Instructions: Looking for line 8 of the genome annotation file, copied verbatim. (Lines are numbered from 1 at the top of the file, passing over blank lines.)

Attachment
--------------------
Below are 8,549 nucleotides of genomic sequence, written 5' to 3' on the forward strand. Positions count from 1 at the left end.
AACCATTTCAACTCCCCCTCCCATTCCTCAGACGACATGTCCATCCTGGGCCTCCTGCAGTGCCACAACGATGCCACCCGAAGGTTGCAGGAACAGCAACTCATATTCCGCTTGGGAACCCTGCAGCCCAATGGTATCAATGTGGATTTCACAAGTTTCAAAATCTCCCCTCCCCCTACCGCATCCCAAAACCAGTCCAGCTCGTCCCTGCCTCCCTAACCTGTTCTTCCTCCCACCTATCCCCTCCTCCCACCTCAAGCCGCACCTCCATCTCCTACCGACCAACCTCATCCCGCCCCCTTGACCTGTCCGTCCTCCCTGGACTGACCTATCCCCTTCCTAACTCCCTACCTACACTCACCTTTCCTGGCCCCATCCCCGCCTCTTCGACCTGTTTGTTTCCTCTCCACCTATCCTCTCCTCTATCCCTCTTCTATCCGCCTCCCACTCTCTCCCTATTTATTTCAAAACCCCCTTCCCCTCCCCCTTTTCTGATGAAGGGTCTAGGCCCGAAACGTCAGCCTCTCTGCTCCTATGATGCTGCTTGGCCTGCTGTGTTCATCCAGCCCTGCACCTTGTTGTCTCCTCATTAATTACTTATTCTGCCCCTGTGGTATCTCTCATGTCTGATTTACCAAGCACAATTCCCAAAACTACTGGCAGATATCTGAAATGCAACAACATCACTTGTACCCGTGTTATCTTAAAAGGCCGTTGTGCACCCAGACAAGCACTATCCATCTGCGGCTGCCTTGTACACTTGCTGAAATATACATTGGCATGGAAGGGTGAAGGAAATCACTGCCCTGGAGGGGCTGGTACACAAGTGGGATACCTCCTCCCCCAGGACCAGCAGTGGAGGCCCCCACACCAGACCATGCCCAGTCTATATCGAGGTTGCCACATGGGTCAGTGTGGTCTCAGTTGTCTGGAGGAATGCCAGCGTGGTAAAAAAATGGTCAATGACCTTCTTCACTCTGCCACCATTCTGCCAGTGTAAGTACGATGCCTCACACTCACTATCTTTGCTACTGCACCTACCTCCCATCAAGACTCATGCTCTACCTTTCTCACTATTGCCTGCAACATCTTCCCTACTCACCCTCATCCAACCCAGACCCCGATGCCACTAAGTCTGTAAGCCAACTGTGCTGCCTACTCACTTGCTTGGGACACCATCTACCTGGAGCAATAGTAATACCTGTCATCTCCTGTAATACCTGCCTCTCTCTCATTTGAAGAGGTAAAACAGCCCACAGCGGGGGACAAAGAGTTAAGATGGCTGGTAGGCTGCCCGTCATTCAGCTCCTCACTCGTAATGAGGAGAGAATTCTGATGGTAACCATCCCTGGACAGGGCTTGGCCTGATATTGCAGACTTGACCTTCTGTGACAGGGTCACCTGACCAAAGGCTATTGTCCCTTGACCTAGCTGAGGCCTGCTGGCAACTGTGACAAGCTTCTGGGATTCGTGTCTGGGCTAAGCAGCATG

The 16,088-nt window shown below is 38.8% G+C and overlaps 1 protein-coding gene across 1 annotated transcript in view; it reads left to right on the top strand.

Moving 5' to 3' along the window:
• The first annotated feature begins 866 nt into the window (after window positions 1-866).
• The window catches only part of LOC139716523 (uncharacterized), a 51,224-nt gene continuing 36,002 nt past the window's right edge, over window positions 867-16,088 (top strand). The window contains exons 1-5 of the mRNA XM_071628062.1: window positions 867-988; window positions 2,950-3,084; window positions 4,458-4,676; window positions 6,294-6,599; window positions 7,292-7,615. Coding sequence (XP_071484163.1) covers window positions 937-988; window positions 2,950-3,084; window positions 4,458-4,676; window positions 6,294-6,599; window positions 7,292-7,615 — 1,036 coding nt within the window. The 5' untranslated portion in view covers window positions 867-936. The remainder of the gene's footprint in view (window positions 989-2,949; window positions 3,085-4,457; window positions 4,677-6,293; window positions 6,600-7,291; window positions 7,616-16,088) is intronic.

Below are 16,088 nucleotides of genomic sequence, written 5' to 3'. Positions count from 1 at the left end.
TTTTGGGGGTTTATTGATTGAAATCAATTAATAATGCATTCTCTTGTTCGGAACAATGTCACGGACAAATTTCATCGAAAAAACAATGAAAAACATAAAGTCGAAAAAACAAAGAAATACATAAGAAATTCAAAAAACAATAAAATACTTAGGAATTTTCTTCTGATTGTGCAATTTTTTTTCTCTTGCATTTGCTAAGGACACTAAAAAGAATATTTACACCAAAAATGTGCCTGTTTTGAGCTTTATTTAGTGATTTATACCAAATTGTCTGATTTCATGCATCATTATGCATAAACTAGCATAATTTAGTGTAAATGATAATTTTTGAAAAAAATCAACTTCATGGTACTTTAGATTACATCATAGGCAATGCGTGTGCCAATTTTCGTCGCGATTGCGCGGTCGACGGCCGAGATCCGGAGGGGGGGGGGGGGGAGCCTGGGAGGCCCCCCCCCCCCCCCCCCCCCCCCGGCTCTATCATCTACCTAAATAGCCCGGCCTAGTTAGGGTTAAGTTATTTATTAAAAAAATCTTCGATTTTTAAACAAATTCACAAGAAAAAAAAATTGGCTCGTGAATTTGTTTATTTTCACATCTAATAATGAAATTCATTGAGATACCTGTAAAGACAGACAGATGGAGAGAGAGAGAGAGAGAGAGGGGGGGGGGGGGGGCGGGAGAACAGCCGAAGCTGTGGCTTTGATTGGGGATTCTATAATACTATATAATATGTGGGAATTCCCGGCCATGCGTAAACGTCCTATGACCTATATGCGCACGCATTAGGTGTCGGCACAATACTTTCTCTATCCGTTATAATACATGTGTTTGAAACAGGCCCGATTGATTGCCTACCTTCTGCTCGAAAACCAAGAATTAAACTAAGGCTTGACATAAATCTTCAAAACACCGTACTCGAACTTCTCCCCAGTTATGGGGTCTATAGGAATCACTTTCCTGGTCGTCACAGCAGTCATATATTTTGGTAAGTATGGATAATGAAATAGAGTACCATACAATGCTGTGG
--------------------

TTTTGGGGGTTTATTGATTGAAATCAATTAATAATGCATTCTCTTGTTCGGAACAATGTCACGGACAAATTTCATCGAAAAAACAATGAAAAACATAAAGTCGAAAAAACAAAGAAATACATAAGAAATTCAAAAAACAATAAAATACTTAGGAATTTTCTTCTGATTGTGCAATTTTTTTTCTCTTGCATTTGCTAAGGACACTAAAAAGAATATTTACACCAAAAATGTGCCTGTTTTGAGCTTTATTTAGTGATTTATACCAAATTGTCTGATTTCATGCATCATTATGCATAAACTAGCATAATTTAGTGTAAATGATAATTTTTGAAAAAAATCAACTTCATGGTACTTTAGATTACATCATAGGCAATGCGTGTGCCAATTTTCGTCGCGATTGCGCGGTCGACGGCCGAGATCCGGAGGGGGGGGGGGGGGAGCCTGGGAGGCCCCCCCCCCCCCCCCCCCCCCCCGGCTCTATCATCTACCTAAATAGCCCGGCCTAGTTAGGGTTAAGTTATTTATTAAAAAAATCTTCGATTTTTAAACAAATTCACAAGAAAAAAAAATTGGCTCGTGAATTTGTTTATTTTCACATCTAATAATGAAATTCATTGAGATACCTGTAAAGACAGACAGATGGAGAGAGAGAGAGAGAGAGAGGGGGGGGGGGGGGGCGGGAGAACAGCCGAAGCTGTGGCTTTGATTGGGGATTCTATAATACTATATAATATGTGGGAATTCCCGGCCATGCGTAAACGTCCTATGACCTATATGCGCACGCATTAGGTGTCGGCACAATACTTTCTCTATCCGTTATAATACATGTGTTTGAAACAGGCCCGATTGATTGCCTACCTTCTGCTCGAAAACCAAGAATTAAACTAAGGCTTGACATAAATCTTCAAAACACCGTACTCGAACTTCTCCCCAGTTATGGGGTCTATAGGAATCACTTTCCTGGTCGTCACAGCAGTCATATATTTTGGTAAGTATGGATAATGAAATAGAGTACCATACAATGCTGTGG